If your GM will let an urban barbarian use studied target and drink extracts while raging that's going to be your best option. Otherwise you need to settle for something like Skald//Slayer. Skalds have no action restrictions while using raging song, but they need to spend an action starting their raging song.

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Duiker wrote:
My least favorite Pathfinder subsystem is the Rules Forum.

It is pretty bad. Post editing is locked after an annoyingly short time and it provides the moderators no options other than moving threads, retitling threads, or deleting all the posts that reference any part of a post that might be a very long and detailed post with one offensive bit. Oh, and the way it cuts of quotes. The way it cuts of quotes is horrible. I've been on more modern forums in the nineties.

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There are three horribly mismatched mechanics at work here.

Natural attacks and iteratives.

Iteratives are necessary to increase the maximum meaningful gap between attack and AC. Since attack scales and AC doesn't this is really bloody important.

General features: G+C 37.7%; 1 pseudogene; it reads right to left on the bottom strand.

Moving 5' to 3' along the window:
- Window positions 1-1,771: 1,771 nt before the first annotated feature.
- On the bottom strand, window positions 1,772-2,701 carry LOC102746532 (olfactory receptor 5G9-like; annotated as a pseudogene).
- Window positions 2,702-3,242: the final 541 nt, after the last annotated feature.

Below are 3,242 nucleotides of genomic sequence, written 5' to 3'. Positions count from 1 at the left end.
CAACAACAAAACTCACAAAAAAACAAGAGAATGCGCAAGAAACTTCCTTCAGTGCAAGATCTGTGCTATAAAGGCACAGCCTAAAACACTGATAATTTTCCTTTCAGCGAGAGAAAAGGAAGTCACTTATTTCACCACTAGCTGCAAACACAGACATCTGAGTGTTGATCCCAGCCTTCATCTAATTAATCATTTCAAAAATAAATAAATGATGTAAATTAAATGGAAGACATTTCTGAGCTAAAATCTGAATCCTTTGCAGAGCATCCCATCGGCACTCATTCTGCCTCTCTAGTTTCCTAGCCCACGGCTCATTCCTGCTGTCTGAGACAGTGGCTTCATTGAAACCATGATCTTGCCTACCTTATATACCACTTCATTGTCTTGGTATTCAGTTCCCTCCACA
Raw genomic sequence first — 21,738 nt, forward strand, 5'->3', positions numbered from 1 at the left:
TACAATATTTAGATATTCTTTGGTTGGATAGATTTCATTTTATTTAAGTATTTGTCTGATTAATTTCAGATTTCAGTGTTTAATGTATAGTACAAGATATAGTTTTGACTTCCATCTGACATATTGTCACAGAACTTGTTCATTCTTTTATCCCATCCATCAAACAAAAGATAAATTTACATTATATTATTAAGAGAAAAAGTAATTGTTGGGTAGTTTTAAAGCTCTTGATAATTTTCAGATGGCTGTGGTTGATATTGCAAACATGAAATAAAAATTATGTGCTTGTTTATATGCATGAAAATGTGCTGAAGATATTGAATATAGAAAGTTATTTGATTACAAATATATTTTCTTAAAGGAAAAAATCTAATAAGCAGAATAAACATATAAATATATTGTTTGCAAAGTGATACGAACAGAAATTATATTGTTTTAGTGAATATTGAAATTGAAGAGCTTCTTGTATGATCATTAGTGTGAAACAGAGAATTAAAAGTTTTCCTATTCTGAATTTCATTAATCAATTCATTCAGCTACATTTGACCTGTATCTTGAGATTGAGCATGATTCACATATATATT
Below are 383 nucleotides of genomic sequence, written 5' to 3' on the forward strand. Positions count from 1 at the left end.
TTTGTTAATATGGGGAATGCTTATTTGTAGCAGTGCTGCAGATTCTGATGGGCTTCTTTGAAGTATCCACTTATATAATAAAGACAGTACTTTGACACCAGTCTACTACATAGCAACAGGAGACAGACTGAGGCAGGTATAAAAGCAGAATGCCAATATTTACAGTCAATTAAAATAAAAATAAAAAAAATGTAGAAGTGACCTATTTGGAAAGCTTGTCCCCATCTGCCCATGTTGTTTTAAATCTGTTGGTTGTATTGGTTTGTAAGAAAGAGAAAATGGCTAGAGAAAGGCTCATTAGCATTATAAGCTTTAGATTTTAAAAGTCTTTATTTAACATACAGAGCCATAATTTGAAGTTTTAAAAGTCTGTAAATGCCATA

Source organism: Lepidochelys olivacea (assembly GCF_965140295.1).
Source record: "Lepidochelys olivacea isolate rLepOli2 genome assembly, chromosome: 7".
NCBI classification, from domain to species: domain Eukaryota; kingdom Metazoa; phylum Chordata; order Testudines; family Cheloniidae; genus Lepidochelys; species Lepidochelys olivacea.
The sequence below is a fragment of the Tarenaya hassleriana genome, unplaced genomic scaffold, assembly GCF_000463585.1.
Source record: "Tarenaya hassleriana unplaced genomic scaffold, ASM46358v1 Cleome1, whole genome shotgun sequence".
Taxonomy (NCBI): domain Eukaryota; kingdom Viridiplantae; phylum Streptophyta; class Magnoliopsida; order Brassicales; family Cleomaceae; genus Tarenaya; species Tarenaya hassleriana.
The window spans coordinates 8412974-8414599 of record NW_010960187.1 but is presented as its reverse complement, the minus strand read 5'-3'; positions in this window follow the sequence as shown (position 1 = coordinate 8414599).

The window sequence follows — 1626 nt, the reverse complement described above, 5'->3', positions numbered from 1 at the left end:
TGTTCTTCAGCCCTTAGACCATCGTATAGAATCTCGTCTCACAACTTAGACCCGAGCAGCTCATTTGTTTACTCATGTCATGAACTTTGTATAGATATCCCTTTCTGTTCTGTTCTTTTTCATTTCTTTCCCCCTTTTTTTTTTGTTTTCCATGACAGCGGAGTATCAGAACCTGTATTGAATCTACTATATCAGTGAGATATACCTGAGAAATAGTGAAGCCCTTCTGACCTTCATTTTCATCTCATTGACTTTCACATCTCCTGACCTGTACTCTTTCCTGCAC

Natural attacks are balanced around not having iteratives. This is really, really stupid and WotC should be ashamed of themselves for being totally incompetent at game design. They could recognize that the attack AC gap mattered enough to put in iteratives, but couldn't be arsed to apply them to most monsters for some unfathomable reason. The basic attack/AC math doesn't work for monsters that don't have power attack. In Pathfinder power attack is fixed so it doesn't work for them either.

Standard attacks remove iteratives. This is stupid again. Especially when lance charges let you get the damage back without an accuracy penalty. Same problem that power attack used to be a possible kludge if everyone was good at math but now isn't.